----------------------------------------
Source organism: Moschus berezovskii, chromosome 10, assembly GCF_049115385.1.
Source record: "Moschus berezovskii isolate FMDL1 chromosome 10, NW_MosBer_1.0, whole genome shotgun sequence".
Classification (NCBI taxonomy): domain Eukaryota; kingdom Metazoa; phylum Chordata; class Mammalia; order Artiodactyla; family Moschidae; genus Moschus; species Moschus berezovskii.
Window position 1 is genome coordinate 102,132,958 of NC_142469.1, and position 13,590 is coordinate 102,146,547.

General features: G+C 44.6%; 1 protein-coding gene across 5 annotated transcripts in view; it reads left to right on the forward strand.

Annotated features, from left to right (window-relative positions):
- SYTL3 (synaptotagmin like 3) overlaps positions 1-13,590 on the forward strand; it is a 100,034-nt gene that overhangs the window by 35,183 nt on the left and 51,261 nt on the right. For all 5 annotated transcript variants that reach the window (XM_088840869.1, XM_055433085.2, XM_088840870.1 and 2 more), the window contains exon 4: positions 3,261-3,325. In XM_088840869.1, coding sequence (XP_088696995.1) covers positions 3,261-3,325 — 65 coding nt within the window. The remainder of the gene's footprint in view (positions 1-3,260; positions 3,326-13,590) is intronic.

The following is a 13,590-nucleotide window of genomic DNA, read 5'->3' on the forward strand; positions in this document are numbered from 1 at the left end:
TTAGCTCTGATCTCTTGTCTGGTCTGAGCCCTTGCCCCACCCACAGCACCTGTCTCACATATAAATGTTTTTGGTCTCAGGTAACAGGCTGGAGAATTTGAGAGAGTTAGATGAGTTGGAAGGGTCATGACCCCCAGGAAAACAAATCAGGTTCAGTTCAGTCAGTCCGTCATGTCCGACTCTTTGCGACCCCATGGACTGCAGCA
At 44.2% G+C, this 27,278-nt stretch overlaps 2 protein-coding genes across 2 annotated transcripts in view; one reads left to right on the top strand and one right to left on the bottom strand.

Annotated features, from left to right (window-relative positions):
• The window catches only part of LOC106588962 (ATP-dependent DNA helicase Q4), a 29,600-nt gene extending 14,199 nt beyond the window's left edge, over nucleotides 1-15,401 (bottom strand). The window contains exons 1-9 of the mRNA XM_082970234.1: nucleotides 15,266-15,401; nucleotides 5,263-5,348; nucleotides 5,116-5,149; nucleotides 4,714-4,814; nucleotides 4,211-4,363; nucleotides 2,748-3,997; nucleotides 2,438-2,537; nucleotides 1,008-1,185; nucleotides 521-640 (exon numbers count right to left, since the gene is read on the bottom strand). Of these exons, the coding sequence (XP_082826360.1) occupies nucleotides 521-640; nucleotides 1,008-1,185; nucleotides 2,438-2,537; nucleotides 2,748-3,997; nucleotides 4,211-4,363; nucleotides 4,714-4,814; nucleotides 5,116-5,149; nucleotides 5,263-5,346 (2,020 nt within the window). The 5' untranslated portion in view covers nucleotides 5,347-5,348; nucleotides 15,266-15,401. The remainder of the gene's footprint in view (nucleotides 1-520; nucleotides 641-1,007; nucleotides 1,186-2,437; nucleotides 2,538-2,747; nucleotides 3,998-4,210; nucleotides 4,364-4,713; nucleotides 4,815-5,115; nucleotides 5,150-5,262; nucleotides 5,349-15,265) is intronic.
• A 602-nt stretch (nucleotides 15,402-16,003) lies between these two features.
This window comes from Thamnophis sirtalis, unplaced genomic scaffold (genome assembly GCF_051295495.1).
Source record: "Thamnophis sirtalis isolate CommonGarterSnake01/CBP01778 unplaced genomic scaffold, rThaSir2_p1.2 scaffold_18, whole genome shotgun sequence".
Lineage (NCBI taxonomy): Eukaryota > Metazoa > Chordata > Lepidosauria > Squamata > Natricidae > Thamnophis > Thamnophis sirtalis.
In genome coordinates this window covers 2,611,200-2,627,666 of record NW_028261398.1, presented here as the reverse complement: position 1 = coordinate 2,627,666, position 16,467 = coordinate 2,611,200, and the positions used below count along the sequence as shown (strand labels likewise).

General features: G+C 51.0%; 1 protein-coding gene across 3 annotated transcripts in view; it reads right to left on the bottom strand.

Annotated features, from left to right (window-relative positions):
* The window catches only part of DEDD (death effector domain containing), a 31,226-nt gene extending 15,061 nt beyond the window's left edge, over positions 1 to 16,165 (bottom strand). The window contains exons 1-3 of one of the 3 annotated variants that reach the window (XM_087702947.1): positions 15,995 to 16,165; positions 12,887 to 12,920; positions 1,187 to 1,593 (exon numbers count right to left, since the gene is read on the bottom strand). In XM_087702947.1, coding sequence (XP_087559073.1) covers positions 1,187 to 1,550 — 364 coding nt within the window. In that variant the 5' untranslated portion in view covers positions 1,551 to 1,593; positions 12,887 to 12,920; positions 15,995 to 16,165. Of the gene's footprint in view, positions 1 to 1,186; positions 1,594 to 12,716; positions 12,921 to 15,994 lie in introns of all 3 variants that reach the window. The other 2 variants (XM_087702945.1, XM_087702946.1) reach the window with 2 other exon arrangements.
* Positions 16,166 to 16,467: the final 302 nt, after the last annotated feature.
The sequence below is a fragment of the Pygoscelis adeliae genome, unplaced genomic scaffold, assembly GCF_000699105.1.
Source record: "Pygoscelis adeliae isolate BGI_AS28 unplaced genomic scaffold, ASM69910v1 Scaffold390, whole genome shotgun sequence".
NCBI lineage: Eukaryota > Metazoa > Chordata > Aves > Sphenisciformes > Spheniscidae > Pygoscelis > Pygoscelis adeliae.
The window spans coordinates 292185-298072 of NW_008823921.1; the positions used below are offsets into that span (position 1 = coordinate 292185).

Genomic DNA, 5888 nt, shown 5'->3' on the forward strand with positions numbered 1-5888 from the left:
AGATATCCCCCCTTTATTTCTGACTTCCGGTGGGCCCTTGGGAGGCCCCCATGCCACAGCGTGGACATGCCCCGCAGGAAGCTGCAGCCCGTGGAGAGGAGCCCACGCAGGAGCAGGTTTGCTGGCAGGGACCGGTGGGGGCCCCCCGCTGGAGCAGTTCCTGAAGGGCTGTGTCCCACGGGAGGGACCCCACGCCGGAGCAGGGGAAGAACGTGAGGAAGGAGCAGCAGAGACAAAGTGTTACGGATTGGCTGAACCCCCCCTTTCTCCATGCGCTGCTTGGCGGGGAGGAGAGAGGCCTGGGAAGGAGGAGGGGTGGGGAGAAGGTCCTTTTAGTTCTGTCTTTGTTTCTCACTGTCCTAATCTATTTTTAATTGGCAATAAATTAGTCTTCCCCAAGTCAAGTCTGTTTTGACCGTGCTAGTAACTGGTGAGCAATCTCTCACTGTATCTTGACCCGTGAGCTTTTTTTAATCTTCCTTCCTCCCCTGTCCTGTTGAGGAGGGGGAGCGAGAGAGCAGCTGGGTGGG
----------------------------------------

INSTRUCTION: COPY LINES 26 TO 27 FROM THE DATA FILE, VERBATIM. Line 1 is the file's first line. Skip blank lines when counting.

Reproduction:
Genomic DNA, 5888 nt, shown 5'->3' on the forward strand with positions numbered 1-5888 from the left:
AGATATCCCCCCTTTATTTCTGACTTCCGGTGGGCCCTTGGGAGGCCCCCATGCCACAGCGTGGACATGCCCCGCAGGAAGCTGCAGCCCGTGGAGAGGAGCCCACGCAGGAGCAGGTTTGCTGGCAGGGACCGGTGGGGGCCCCCCGCTGGAGCAGTTCCTGAAGGGCTGTGTCCCACGGGAGGGACCCCACGCCGGAGCAGGGGAAGAACGTGAGGAAGGAGCAGCAGAGACAAAGTGTTACGGATTGGCTGAACCCCCCCTTTCTCCATGCGCTGCTTGGCGGGGAGGAGAGAGGCCTGGGAAGGAGGAGGGGTGGGGAGAAGGTCCTTTTAGTTCTGTCTTTGTTTCTCACTGTCCTAATCTATTTTTAATTGGCAATAAATTAGTCTTCCCCAAGTCAAGTCTGTTTTGACCGTGCTAGTAACTGGTGAGCAATCTCTCACTGTATCTTGACCCGTGAGCTTTTTTTAATCTTCCTTCCTCCCCTGTCCTGTTGAGGAGGGGGAGCGAGAGAGCAGCTGGGTGGG